October 7, 2008 at 3:04 AMI opened an early birthday present today. My son and his family live several hours away, and he is up visiting, so brought the gift with him. My beloved daughter-in-law was most eager that I open it up, and so I did. While I might wish to savor my last few weeks of being 'in my 40's', it looks like reality is insisting on barging its way in with a loud voice, elbows flailing. I'll soon be 50..whoa.
The numbers haven't usually meant much before...I'm one of those who was heard to declare with a loud voice to any who would listen that I've loved my 40's, and wouldn't go back to my 30s for anything. And yet, this birthday, coming where it does, screams out for me to take a giant-step back and try to focus the kaleidoscope a bit.
My mom died a few months ago. My beloved youngest child is in her last year at home. I am in the middle of a graduate degree and preparing to change directions in the work world. These are all really big adjustments. And while I've been doing a good job of just putting my head down and walking forward, I can feel myself grinding to a halt here lately. Must be time for reflection.
What has the first half of my adulthood looked like, and what do I want the second to be? What a huge question. You could not have told me even 10 years ago what my life would look like at 50. Or maybe even 5 years ago. That makes it a bit daunting to look ahead.
I had a revelatory moment this weekend. Our local symphony was playing a concert, and I, being somewhat unhappy with the way things are being managed there had decided that it was probably a good time for me to take some time off. It's a volunteer group, so no pay, no contracts, etc. However, at the last minute, hearing of the desperate straits of the violin section, I decided to help out. This was an all-Gershwin concert, and the music was none too easy.
When I got there, I realized that 'desperate straits' was an understatement, and promply found myself sitting in the front stand of 2nd violins. I usually sit in the middle of the firsts. So much for my hope of 'merely' contributing ...now I had to 'lead'.
As background, I will note that the symphony is undergoing some changes, and many of us are pretty unhappy with the way things are being run. Some decisions seem almost calculated to make us feel taken for granted and unappreciated. So, I've been really fighting with whether I even wanted to play this year. As I showed up for my first rehearsal, I was handed a letter informing us that the board had taken another step that served to demoralize.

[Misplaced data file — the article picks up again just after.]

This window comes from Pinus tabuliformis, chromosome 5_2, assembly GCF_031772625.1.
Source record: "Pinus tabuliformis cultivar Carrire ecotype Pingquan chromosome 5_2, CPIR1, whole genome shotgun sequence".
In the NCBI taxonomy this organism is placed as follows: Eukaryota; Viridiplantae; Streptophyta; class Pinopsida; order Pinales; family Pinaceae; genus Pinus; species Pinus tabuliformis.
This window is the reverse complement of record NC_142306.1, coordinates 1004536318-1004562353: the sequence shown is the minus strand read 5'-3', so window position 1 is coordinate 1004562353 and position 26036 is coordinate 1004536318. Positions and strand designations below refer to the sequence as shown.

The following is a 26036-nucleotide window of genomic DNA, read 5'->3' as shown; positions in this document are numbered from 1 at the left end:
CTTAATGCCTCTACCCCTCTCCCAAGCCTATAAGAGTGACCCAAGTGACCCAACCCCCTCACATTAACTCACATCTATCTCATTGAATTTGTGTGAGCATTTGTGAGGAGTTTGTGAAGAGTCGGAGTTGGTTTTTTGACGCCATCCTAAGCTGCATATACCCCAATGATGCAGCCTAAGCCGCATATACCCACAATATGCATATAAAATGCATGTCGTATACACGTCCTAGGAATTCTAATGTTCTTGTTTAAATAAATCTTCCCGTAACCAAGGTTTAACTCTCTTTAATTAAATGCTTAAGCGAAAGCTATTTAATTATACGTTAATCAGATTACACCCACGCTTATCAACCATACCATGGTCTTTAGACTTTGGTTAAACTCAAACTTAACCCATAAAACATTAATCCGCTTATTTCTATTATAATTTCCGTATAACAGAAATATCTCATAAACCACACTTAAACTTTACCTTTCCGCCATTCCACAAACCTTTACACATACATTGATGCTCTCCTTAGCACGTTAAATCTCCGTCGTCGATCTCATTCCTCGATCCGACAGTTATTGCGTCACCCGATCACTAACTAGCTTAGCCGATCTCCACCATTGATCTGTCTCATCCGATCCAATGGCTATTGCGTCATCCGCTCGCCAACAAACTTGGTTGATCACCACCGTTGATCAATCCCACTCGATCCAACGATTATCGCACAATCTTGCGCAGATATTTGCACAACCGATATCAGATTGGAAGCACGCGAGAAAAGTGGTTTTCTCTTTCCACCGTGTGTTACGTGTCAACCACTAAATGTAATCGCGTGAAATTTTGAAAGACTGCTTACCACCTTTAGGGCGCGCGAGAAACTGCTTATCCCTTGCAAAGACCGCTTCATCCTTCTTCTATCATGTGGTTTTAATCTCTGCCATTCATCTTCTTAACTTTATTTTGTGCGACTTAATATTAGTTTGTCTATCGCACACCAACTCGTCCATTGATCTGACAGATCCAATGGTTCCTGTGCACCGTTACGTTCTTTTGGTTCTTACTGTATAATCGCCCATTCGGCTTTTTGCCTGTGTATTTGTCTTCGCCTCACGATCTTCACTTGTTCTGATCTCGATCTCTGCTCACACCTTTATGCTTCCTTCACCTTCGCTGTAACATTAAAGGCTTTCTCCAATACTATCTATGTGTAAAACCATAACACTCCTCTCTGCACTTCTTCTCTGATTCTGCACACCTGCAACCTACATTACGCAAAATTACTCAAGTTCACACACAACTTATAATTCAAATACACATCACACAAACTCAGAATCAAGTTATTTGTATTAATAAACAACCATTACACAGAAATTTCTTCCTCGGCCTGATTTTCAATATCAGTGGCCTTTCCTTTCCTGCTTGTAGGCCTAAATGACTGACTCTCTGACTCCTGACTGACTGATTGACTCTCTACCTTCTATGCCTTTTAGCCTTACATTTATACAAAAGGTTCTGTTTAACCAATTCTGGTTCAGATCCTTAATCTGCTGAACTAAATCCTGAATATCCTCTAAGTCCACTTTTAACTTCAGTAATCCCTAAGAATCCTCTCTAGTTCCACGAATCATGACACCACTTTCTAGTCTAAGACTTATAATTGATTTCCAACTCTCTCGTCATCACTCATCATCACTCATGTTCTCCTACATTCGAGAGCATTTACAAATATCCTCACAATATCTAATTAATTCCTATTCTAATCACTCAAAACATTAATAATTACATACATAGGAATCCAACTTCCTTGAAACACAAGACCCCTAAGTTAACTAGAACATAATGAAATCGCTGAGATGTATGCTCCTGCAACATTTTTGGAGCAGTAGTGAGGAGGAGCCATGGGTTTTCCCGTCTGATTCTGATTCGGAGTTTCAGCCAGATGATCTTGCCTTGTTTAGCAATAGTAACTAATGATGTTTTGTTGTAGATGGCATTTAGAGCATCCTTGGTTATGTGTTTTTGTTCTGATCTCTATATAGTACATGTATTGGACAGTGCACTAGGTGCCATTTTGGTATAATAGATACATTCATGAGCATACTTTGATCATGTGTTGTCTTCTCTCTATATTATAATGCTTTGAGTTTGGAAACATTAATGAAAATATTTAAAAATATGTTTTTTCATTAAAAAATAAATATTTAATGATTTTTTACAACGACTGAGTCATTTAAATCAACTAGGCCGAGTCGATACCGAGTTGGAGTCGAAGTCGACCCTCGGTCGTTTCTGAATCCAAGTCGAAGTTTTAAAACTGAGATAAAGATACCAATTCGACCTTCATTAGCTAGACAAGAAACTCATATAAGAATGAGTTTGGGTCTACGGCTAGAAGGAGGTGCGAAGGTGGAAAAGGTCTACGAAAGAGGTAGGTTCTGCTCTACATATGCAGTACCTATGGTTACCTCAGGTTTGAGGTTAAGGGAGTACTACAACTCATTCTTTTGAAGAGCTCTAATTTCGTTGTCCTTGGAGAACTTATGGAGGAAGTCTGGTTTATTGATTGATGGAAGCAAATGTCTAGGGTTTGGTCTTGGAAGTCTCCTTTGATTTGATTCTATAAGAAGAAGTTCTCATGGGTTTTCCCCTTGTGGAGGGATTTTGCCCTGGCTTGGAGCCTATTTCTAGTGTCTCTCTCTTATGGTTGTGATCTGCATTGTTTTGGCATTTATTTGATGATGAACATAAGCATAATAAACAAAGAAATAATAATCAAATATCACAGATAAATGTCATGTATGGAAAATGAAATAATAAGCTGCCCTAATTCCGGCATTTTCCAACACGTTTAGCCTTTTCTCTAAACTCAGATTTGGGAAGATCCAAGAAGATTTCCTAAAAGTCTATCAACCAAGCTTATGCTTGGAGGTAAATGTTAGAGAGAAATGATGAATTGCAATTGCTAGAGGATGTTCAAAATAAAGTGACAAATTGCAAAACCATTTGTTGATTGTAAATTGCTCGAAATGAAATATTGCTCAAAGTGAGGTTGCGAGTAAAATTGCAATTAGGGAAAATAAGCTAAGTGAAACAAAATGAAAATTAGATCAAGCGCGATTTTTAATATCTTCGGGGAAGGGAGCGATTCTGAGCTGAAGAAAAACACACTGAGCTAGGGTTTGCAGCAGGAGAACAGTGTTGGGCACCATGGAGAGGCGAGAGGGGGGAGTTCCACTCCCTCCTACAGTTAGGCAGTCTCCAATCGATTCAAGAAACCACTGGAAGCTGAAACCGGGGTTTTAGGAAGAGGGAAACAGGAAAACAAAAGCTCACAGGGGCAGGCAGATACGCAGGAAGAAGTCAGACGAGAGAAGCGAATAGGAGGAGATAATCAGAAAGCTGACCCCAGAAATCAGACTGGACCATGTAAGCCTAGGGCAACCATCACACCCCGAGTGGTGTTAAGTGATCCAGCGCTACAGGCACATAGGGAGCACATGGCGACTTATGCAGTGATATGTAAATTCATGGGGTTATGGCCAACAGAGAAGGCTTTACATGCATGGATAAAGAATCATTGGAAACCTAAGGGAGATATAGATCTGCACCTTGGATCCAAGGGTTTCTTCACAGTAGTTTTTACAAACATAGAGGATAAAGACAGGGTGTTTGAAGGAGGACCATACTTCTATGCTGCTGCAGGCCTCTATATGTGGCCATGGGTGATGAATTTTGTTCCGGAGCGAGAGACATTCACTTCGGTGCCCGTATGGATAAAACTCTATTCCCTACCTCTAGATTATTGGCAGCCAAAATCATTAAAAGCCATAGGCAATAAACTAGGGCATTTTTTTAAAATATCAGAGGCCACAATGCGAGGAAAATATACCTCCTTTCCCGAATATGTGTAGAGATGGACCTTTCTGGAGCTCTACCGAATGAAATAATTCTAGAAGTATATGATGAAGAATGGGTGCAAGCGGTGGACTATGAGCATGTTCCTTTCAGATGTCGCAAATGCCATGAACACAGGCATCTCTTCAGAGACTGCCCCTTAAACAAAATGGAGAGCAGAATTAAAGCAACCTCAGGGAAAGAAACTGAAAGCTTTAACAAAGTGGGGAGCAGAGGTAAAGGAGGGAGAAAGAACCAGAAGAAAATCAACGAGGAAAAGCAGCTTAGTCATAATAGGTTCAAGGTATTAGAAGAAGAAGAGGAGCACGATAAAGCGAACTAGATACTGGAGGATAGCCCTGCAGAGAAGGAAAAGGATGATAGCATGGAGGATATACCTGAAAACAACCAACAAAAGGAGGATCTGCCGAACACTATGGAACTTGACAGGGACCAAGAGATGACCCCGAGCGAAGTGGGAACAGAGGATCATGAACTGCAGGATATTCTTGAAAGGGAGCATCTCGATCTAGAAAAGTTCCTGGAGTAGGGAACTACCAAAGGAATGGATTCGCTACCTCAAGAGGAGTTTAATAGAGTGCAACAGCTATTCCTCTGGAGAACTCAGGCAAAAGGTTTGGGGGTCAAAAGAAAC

In this setting then, I was dragging myself 30 miles from home and across the border all weekend long for rehearsals and concert. I could have been home for the first time in weeks. I am desperately behind on a paper that is way overdue for my class. I have a studio of over 30, a church job and a youth orchestra. Now I even had to find time to really work the music, since I was first stand...THEN get what seemed like a slap in the face from management to boot. But, I had committed...so I went.
And, the concert was awesome. I had a blast. The music was fun, the soloist was great, and I loved playing most of it. (There are those sections however, in American in Paris.....:).
When I freeze this weekend for a moment to examine it, I see way more than the weekend itself, or even the emotions all wrapped around it. I find myself looking at it as one who, at almost 50, was a late-comer to the instrument. I never touched a violin until I was 36. As I freeze-frame the weekend, I ask myself: How did I get from the place where I was eager to learn to play any 'real' song at all to where I am irritated by the fact that my local orchestra really needs me there to provide leadership? What sorts of tiny steps have I taken along the way that have allowed me to become impatient and irritated and feeling taken-for-granted? Are you kidding me? I make my living as a full-time musician. How have I lost the wonder of that?
So, at 50 (almost) I need to stop and wrap my arms around what is. May I linger on it a moment and (like Emily's quote said) grab the wonder out of the ordinary.
Happy 50th Birthday!
"So, at 50 (almost) I need to stop and wrap my arms around what is. May I linger on it a moment and (like Emily's quote said) grab the wonder out of the ordinary."
This statement is great and it hits home with me. I used to be very busy myself, but certain circumstances have forced me to slow down. It seems like the time has flown by, but I have a fair amount of humble personal accomplishments, and many failures, to be sure, that I can recall, but can honestly say that I have no regrets. It seems that in the midst of our busy lives,often we forget the true worth of what we may be doing. It is great blessing to be able to make a reasonable living by our art and talents. As a teacher, there is always new things to learn and convey to the student. It never really ends, even in retirement. Not many can say this. Your work is admirable in helping children in the attainment of musical knowledge where it seemingly is becoming less and less accessible. I enjoyed reading your post and other posts that you have available. You are a fine writer that inspires. You should consider writing a book of your experiences for others to learn from. God bless you in all you do and don't become discouraged. Remember to look forward to many more sucessful endevours and keep on helping others, as God always smiles upon the charitable and those who give without reserve.
I hope that your 50's brings you a decade of blissful insight and many more magical moments with the music.
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